So It Goes
In the night the suburban streets that were so quiet during the day became crowded and noisy. The voices of the lonely people called out to one another, expressing their innermost longings: “Why did you leave me?”, “How will I pay the mortgage?”, and “Won’t someone make me a club sandwich?”
The pavement was hot beneath my bare feet. The trees were on fire. I wanted to get away from the world where I was alone, trapped in this body, unable to turn off these thoughts. I stumbled past the hedges, feeling all the sadness of the human realm crowding in on me. I walked to the last bit of prairie, at the edge of the industrial park.
I stood quietly, hardly breathing. The first bit of salmon-colored light from the rising sun crept closer and closer to the hole. There was a shivering. I could feel my heart pound as I heard a rustling: a real perceptable noise, a shape emerging from the darkness. I saw a hand, a hand covered with dirt and with a pale palm, holding a great crystal, a crystal about the size of a softball. When the light came the crystal seem to fill with the light and glow orange. When the crystal had been brightly lit, the hand disappeared.
I did not think. I followed, diving down deep into the hole, closing my eyes, holding my breath. It was more spacious inside than I would have guessed. I hardly had to stoop.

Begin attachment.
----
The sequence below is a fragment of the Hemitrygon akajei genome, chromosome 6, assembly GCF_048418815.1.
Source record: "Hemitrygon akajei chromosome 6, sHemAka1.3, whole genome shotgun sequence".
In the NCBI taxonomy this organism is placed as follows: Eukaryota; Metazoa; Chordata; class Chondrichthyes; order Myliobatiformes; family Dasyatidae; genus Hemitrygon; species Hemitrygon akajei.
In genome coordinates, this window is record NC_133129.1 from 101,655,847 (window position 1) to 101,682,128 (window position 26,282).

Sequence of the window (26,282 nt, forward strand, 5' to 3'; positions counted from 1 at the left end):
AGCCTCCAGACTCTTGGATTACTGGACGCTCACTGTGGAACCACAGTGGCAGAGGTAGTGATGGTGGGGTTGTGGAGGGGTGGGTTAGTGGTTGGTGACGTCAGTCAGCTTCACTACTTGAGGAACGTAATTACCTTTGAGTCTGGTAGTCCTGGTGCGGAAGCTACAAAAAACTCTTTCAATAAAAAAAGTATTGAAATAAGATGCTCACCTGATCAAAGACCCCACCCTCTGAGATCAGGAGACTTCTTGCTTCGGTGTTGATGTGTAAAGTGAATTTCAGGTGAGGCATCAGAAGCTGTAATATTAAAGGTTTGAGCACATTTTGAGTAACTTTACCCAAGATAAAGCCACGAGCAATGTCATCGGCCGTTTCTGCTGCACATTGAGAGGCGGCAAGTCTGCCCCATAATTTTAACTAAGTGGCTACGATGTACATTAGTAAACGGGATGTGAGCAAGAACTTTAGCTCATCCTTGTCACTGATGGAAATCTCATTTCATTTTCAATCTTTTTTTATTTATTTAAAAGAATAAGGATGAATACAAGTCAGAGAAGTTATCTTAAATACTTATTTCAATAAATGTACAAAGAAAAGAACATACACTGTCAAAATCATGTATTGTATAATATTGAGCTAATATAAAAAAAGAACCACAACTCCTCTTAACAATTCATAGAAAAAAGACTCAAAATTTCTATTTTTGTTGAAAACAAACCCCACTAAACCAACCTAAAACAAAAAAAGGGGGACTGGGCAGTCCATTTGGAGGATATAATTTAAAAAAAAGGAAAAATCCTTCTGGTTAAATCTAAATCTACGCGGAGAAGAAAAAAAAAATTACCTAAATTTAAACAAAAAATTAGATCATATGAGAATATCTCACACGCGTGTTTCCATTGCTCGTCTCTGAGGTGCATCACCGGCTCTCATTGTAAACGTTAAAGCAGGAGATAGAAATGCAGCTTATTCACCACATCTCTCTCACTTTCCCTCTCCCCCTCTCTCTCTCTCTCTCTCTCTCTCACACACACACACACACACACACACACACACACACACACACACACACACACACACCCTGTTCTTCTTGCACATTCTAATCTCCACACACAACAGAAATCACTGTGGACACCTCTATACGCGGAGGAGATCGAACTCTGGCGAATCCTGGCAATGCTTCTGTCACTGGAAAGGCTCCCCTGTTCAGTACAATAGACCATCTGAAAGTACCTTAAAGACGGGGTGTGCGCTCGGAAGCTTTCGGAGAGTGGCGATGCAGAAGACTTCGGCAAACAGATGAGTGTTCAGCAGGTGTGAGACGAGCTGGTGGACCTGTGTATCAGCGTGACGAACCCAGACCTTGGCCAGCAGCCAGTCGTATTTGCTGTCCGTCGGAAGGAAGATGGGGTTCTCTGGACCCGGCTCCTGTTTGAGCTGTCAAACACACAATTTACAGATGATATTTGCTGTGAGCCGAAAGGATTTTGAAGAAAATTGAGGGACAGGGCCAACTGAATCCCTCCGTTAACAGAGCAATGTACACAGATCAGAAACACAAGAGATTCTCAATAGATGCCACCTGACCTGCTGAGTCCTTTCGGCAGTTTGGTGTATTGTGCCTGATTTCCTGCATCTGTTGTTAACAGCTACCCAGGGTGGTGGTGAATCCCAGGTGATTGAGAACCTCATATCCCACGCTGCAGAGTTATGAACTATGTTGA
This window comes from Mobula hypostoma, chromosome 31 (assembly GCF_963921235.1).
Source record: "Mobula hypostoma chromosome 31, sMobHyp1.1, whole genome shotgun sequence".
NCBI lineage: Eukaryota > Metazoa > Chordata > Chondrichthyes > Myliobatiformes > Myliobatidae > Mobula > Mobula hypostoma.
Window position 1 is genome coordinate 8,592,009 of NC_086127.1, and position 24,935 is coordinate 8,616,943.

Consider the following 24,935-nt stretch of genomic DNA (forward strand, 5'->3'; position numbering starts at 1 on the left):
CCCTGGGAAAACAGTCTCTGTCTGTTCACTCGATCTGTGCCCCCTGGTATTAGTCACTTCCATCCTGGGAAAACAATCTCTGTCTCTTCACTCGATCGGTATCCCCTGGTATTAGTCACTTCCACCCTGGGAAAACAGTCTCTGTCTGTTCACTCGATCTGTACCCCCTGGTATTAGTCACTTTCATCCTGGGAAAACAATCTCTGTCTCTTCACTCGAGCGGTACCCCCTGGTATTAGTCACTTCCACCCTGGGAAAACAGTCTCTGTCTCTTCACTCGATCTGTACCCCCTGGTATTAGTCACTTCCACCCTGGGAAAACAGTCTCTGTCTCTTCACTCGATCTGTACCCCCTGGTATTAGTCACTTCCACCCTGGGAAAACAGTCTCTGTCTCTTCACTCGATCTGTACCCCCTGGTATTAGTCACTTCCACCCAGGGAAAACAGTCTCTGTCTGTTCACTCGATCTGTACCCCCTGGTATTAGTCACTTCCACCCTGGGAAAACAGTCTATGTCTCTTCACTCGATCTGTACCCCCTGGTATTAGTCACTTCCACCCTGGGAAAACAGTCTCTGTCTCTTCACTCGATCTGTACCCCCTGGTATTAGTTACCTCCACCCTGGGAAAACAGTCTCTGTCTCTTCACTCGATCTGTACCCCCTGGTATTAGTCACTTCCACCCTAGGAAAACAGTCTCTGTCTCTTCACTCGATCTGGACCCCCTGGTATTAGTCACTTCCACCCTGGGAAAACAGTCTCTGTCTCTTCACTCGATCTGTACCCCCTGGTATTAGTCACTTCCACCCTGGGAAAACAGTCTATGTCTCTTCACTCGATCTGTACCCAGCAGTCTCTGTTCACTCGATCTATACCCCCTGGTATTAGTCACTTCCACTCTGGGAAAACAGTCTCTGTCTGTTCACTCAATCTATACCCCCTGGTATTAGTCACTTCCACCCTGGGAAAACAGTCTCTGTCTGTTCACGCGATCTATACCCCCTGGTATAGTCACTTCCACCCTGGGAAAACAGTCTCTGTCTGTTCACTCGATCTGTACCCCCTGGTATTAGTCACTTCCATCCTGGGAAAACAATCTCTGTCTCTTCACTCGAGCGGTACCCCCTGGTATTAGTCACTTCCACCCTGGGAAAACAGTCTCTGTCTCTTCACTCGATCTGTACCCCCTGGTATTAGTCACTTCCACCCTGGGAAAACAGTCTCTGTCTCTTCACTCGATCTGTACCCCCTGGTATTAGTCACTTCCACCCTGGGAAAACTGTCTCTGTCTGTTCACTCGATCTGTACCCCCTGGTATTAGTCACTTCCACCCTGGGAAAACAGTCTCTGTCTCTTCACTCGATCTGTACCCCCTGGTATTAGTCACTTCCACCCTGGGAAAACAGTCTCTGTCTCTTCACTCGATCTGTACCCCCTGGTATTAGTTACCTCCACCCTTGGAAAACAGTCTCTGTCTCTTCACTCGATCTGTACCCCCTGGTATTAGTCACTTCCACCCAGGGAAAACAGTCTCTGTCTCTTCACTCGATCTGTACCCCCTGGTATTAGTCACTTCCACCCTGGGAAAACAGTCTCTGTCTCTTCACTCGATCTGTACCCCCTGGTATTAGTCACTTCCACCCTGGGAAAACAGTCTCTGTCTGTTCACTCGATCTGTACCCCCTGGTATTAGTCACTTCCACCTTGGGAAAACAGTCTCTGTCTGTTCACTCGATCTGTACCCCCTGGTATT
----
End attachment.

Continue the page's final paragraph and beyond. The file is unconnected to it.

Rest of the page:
I pursued the light of the crystal, but I was not at all quiet. I stumbled, I fell. The earth was polished, hard, and did not transfer dirt onto you. It was almost like pavement. Was this where the sewers were? No, everything seemed to have been molded by hand, with no harsh corners, only smooth curves that did not hurt when you brushed against them.
I got up and could no longer see the light. I peered into the pitch black dark, suddenly without any bearings or direction, blind. Just as suddenly, the light appeared and two eyes were peering up at me. I gasped, I didn’t say anything. The eyes looked me up and down, the light shone on me, head to toe. The pale hand gestured: come along.
I followed. I heard a voice. I did not hear the voice with my ears, though: it seemed to resound directly within my head. “What have you brought?”
“Brought?” I said aloud. “Who is that?” No response. I thought to myself: Is this fellow talking to me? Then the thought came: “Of course I’m talking to you. What have you brought us?”
I reached into the pockets of my jeans. Luckily there was a pack of Juicy Fruit gum, half empty. “Gum,” I said inside my thoughts.
“Good,” said the voice. “What kind: Chiclets? Spearmint? Bazooka Joe?” When I thought the words “Juicy Fruit,” I heard the response: “Excellent!” and laughter resounded inside my skull. I had not heard laughter since the last sitcom I had watched on TV: a rerun of All in the Family. Then laughter sounded and echoed inside my head, seeming to come from multiple directions. Shapes came forth into the orange light: I had discovered the home of the Rootweavers.